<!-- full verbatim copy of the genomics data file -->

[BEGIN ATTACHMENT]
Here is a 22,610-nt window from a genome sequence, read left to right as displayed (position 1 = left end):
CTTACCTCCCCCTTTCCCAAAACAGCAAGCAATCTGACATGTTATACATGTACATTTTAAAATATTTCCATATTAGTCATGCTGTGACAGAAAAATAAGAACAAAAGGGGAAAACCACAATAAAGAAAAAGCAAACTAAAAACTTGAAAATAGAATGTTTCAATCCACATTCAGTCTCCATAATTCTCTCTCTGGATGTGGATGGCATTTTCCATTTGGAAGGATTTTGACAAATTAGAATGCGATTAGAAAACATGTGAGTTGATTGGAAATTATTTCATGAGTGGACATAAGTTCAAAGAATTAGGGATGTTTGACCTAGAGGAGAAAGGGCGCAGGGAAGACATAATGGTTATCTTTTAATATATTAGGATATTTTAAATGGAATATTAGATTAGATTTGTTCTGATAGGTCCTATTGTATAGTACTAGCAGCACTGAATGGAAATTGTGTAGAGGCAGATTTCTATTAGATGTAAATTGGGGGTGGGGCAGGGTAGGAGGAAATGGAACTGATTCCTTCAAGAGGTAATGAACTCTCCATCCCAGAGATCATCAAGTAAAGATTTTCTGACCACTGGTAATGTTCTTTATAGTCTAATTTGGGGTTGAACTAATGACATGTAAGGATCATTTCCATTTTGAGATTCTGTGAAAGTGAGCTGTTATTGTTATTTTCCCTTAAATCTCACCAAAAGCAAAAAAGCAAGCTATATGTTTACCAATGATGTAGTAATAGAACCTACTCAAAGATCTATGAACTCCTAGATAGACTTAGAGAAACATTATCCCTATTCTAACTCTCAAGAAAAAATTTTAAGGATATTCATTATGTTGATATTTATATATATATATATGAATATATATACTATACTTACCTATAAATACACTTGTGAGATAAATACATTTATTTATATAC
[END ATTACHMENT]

Here is a 22,610-nt window from a genome sequence, read left to right as displayed (position 1 = left end):
CTTACCTCCCCCTTTCCCAAAACAGCAAGCAATCTGACATGTTATACATGTACATTTTAAAATATTTCCATATTAGTCATGCTGTGACAGAAAAATAAGAACAAAAGGGGAAAACCACAATAAAGAAAAAGCAAACTAAAAACTTGAAAATAGAATGTTTCAATCCACATTCAGTCTCCATAATTCTCTCTCTGGATGTGGATGGCATTTTCCATTTGGAAGGATTTTGACAAATTAGAATGCGATTAGAAAACATGTGAGTTGATTGGAAATTATTTCATGAGTGGACATAAGTTCAAAGAATTAGGGATGTTTGACCTAGAGGAGAAAGGGCGCAGGGAAGACATAATGGTTATCTTTTAATATATTAGGATATTTTAAATGGAATATTAGATTAGATTTGTTCTGATAGGTCCTATTGTATAGTACTAGCAGCACTGAATGGAAATTGTGTAGAGGCAGATTTCTATTAGATGTAAATTGGGGGTGGGGCAGGGTAGGAGGAAATGGAACTGATTCCTTCAAGAGGTAATGAACTCTCCATCCCAGAGATCATCAAGTAAAGATTTTCTGACCACTGGTAATGTTCTTTATAGTCTAATTTGGGGTTGAACTAATGACATGTAAGGATCATTTCCATTTTGAGATTCTGTGAAAGTGAGCTGTTATTGTTATTTTCCCTTAAATCTCACCAAAAGCAAAAAAGCAAGCTATATGTTTACCAATGATGTAGTAATAGAACCTACTCAAAGATCTATGAACTCCTAGATAGACTTAGAGAAACATTATCCCTATTCTAACTCTCAAGAAAAAATTTTAAGGATATTCATTATGTTGATATTTATATATATATATATGAATATATATACTATACTTACCTATAAATACACTTGTGAGATAAATACATTTATTTATATAC